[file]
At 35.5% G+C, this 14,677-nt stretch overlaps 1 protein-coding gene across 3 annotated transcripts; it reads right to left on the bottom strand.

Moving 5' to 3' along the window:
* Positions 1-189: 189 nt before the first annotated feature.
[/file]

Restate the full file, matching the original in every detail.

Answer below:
At 35.5% G+C, this 14,677-nt stretch overlaps 1 protein-coding gene across 3 annotated transcripts; it reads right to left on the bottom strand.

Moving 5' to 3' along the window:
* Positions 1-189: 189 nt before the first annotated feature.